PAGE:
How times change. For much of the ten years I've been here, the regions (or “Autonomous Communities”) have tried to wrest power from Madrid, with some success. But now Madrid is asking (begging?) them to take over the administration of Justice and they're pleading poverty and an inability to bear the cost. Follow the money, as they say.
Well, I watched the first ten minutes of Rick Stein today and was rather bored by it. Perhaps because I already know everything he talks about, including the ferry to Santander. And I'm very familiar with the cocido he waxes lyrical about but which does nothing for me. I expect he'll go on to extol the virtues of Galician seafood, possibly even the terrible percebes. There's nothing wrong with any of this marisco, of course (with the definite exception of percebes and the possible exception of octopus a la gallega/galega) but I am with the authors of a cook book I picked up last night when they write:- “Muchas preparaciones hervidas, al vapor o a la plancha son aburridas por sí solas, pero pueden convertirse en platos deliciosos si se acompañan cons salsas y aderezos.” Thus I prefer my zamburiñas done in a garlic and red pepper sauce. Similarly mussels done likewise but with thyme added. Sadly, the majority of Galicians don't operate on the basis of this philosophy, the net result being that the food here tends to get pretty boring. Especially when every restaurant has much the same menu. Thank God we have a Basque tapas bar in town.
What was particularly odd about the Stein program was the outdated comment that you can smoke in restaurants because the owners are allowed to choose whether or not to permit smoking. You can't and they aren't. I wonder when it was filmed. Incidentally, this reminds me that, if you choose to sit outside to eat or drink these days, you're pretty sure to be surrounded by smokers. In the old days, you could at least move away from them, either inside or outside. Thus do laws have strange consequences. As all lawyers know.
We haven't had any Spanglish for a while, so here's a bit:– Un full: A full house, as in poker.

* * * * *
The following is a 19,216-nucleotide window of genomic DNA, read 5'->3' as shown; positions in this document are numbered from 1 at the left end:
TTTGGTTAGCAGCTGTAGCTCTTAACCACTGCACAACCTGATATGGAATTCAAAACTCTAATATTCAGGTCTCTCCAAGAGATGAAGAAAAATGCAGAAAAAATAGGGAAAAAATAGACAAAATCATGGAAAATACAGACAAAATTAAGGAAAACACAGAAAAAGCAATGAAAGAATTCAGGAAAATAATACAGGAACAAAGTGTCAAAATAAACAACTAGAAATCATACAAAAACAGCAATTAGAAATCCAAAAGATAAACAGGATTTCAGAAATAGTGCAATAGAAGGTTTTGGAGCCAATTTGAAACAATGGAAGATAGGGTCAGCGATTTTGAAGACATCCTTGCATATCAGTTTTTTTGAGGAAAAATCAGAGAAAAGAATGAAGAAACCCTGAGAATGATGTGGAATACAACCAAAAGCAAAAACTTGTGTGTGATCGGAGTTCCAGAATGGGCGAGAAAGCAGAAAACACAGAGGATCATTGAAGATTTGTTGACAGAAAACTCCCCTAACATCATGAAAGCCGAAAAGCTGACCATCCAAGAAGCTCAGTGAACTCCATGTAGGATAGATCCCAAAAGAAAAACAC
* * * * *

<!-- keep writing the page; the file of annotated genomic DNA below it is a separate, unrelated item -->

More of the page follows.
On the site where this block of flats was built used to stand a beautiful old stone house. In fact, it was the destruction of this which stimulated me to take this series of fotos a few years ago.
The flats, of course, are all empty and are likely to stay that way for several years – unless people are enticed by the sort of offer now doing the rounds: ten years of renting with an option to buy at the end of the term.
Meanwhile, building permits in Galicia are at an all time low and the bottom has dropped out of the restoration market which was providing architects and builders with some compensation. Strangely, though, permits for new flats in Pontevedra city were as many in the first half of 2011 as they were in all of 2010. The builders must know something we don't, as the city was already overflowing with unoccupied flat blocks.
Finally . . . Britain. If you read the Austin Mitchell stuff last night, you'll already have seen this paragraph: “Everything a deferential nation has deferred to for so long is mired in discredit. The City and the banks blew themselves up; politicians and parties were damned by the expenses scandal. Now the press, which took over Parliament’s role as forum of debate and invigilator of the Executive, has blown itself up. What’s left to respect?” Well . . . as someone who's for years been criticising the UK politico-media nexus – I venture the comment that one possible answer is that all this is being aired and addressed. At least to some extent. Which wouldn't happen in every country.
If you missed the obviously-scripted performance of the Murdochs and Mrs Brooks yesterday, here's an as-good-as-any description of what went on (or didn't) from Nick Davies on The Guardian. In a phrase - “Behind that gloss, there was an intensely serious and carefully organised defence. They allowed some moral blame to get through – hence the humility – but at all costs they had to repel anything that looked remotely like criminal responsibility.”
If that's not enough, here's another superb overview from Alison Pearson of The Telegraph. I particularly liked this sentence:- “If James Murdoch's plan was to say the same vague, helpfully unhelpful thing over and over again in that midatlantic drone of his until viewers gave up the will to live, he succeeded admirably.”
For Spanish readers, James Murdoch did a good impression of the stonewalling Francisco Camps, but without the perpetually defiant smile. “Nowt to talk about, milord”. That said, today's news is that Camps is finally going to plead guilty of corruption so he can stay in power. However unlikely and ironic this may sound.
Tomorrow night the news from Brussels will surely overshadow that from London, whatever happens in the latter. Even if it's the Queen being found to be on the books of the News of the Screws. Which reminds me . . . It seems that the phrase 'Kiss and Tell' has been replaced by 'Shag and Brag'. Which says something about modern society, I guess. At least in Britain.
Thank-you and Goodnight. To empire, reputation, the pound and just about everything else. Could someone please switch off the lights. Especially on the road to Europe.